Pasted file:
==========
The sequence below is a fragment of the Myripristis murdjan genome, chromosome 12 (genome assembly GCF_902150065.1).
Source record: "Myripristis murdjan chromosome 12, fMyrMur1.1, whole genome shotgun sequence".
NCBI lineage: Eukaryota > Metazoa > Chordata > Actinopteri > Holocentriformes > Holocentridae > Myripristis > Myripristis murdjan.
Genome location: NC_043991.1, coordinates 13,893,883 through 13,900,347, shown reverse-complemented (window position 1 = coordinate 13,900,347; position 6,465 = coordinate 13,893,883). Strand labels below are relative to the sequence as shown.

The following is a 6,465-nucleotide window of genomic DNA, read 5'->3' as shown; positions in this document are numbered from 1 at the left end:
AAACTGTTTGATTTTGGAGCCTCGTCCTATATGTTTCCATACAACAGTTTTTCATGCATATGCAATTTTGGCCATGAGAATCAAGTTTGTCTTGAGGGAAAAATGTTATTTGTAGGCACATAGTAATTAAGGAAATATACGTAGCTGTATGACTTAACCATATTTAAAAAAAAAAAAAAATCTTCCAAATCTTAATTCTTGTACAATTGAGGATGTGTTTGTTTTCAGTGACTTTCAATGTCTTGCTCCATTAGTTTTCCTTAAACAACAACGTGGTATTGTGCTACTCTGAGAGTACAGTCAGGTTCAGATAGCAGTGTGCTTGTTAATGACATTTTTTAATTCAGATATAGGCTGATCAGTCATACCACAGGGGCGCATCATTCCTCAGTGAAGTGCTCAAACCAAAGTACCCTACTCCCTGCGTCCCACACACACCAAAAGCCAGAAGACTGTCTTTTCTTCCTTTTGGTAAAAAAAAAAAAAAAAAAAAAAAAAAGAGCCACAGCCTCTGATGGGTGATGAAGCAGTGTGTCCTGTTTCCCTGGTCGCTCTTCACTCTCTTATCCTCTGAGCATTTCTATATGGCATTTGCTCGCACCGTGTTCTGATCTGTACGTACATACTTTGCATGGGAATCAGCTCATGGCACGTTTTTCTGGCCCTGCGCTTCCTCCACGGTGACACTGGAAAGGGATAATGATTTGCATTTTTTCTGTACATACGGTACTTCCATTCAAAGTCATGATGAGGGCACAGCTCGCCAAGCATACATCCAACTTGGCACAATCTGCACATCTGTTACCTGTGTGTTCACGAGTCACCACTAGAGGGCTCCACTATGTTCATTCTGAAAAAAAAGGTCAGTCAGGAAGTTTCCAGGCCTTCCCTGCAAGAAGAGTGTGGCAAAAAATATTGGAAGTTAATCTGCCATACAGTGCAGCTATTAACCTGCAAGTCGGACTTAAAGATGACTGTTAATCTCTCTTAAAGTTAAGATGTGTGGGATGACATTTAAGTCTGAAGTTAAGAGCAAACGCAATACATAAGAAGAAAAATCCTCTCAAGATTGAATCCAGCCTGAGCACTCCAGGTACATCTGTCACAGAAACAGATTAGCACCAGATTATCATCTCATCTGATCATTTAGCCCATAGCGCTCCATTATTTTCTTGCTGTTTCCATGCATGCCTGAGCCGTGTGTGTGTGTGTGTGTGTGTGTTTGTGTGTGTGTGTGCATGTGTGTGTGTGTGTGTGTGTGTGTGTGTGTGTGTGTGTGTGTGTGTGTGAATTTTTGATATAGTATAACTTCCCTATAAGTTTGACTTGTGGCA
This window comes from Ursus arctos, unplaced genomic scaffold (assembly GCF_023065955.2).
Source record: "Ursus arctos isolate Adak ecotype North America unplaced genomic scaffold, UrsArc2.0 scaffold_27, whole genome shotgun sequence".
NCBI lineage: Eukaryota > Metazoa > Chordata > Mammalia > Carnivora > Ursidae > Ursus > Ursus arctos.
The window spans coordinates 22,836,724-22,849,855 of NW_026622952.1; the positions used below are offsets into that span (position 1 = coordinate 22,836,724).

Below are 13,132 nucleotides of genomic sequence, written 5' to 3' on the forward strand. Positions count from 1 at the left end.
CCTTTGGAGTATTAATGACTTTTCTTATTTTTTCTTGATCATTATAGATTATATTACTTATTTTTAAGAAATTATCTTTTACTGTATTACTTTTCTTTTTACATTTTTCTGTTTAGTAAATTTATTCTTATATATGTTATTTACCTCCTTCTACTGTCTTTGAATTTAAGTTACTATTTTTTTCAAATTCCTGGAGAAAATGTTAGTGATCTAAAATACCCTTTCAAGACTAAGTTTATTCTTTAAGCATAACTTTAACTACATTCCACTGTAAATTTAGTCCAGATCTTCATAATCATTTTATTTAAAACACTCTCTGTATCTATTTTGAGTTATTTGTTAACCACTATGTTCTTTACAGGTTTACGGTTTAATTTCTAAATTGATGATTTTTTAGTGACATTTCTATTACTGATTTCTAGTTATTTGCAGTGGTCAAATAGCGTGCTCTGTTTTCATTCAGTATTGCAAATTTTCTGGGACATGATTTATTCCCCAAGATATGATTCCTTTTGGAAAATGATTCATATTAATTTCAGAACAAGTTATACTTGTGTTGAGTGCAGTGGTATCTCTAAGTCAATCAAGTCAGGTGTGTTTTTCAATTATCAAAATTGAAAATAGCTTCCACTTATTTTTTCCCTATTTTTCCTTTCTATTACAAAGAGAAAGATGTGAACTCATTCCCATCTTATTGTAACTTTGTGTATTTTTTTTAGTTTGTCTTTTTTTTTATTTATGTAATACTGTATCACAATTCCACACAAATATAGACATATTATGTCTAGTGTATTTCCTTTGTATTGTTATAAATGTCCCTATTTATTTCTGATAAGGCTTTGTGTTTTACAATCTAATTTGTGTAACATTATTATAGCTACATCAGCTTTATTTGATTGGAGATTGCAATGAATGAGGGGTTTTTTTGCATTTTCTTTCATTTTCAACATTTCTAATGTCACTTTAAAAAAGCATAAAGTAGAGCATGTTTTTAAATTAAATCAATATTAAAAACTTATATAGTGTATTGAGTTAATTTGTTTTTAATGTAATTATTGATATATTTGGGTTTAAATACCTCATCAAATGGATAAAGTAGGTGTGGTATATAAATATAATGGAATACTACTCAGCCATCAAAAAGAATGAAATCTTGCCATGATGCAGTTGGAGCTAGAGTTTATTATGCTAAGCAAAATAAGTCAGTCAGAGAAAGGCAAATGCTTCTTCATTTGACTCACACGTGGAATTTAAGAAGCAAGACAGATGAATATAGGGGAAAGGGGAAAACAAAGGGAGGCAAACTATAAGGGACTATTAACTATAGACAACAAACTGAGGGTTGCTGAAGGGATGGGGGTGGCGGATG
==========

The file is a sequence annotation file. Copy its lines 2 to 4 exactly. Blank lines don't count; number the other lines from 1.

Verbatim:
Source record: "Myripristis murdjan chromosome 12, fMyrMur1.1, whole genome shotgun sequence".
NCBI lineage: Eukaryota > Metazoa > Chordata > Actinopteri > Holocentriformes > Holocentridae > Myripristis > Myripristis murdjan.
Genome location: NC_043991.1, coordinates 13,893,883 through 13,900,347, shown reverse-complemented (window position 1 = coordinate 13,900,347; position 6,465 = coordinate 13,893,883). Strand labels below are relative to the sequence as shown.